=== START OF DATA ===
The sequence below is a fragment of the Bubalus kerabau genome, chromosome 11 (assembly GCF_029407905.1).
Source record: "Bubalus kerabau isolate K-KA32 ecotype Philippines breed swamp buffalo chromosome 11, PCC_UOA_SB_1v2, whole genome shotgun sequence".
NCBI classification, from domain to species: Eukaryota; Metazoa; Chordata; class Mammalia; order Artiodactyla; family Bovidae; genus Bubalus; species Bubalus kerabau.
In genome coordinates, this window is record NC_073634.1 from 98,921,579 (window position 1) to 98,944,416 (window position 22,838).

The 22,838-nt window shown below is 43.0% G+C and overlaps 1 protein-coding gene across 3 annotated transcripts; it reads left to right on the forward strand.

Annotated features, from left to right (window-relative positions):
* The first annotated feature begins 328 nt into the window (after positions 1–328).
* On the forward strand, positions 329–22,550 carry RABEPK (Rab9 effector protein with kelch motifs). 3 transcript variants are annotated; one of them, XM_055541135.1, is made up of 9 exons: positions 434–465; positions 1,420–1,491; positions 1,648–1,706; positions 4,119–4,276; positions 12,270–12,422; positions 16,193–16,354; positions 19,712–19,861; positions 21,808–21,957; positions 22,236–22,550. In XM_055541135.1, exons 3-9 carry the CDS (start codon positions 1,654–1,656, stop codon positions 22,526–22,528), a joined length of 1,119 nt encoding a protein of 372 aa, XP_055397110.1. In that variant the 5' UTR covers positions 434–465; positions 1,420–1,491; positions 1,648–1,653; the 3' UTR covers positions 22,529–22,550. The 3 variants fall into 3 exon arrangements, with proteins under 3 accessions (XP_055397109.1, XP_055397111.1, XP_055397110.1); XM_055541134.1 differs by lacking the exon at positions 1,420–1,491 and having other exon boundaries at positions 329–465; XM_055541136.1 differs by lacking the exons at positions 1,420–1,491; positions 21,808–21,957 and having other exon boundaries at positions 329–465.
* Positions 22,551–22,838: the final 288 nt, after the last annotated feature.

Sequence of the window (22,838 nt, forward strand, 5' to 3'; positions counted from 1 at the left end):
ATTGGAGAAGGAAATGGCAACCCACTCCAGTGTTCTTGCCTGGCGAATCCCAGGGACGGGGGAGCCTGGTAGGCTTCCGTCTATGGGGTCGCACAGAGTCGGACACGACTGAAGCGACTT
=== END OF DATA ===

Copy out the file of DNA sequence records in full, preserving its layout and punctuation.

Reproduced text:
The sequence below is a fragment of the Bubalus kerabau genome, chromosome 11 (assembly GCF_029407905.1).
Source record: "Bubalus kerabau isolate K-KA32 ecotype Philippines breed swamp buffalo chromosome 11, PCC_UOA_SB_1v2, whole genome shotgun sequence".
NCBI classification, from domain to species: Eukaryota; Metazoa; Chordata; class Mammalia; order Artiodactyla; family Bovidae; genus Bubalus; species Bubalus kerabau.
In genome coordinates, this window is record NC_073634.1 from 98,921,579 (window position 1) to 98,944,416 (window position 22,838).

The 22,838-nt window shown below is 43.0% G+C and overlaps 1 protein-coding gene across 3 annotated transcripts; it reads left to right on the forward strand.

Annotated features, from left to right (window-relative positions):
* The first annotated feature begins 328 nt into the window (after positions 1–328).
* On the forward strand, positions 329–22,550 carry RABEPK (Rab9 effector protein with kelch motifs). 3 transcript variants are annotated; one of them, XM_055541135.1, is made up of 9 exons: positions 434–465; positions 1,420–1,491; positions 1,648–1,706; positions 4,119–4,276; positions 12,270–12,422; positions 16,193–16,354; positions 19,712–19,861; positions 21,808–21,957; positions 22,236–22,550. In XM_055541135.1, exons 3-9 carry the CDS (start codon positions 1,654–1,656, stop codon positions 22,526–22,528), a joined length of 1,119 nt encoding a protein of 372 aa, XP_055397110.1. In that variant the 5' UTR covers positions 434–465; positions 1,420–1,491; positions 1,648–1,653; the 3' UTR covers positions 22,529–22,550. The 3 variants fall into 3 exon arrangements, with proteins under 3 accessions (XP_055397109.1, XP_055397111.1, XP_055397110.1); XM_055541134.1 differs by lacking the exon at positions 1,420–1,491 and having other exon boundaries at positions 329–465; XM_055541136.1 differs by lacking the exons at positions 1,420–1,491; positions 21,808–21,957 and having other exon boundaries at positions 329–465.
* Positions 22,551–22,838: the final 288 nt, after the last annotated feature.

Sequence of the window (22,838 nt, forward strand, 5' to 3'; positions counted from 1 at the left end):
ATTGGAGAAGGAAATGGCAACCCACTCCAGTGTTCTTGCCTGGCGAATCCCAGGGACGGGGGAGCCTGGTAGGCTTCCGTCTATGGGGTCGCACAGAGTCGGACACGACTGAAGCGACTT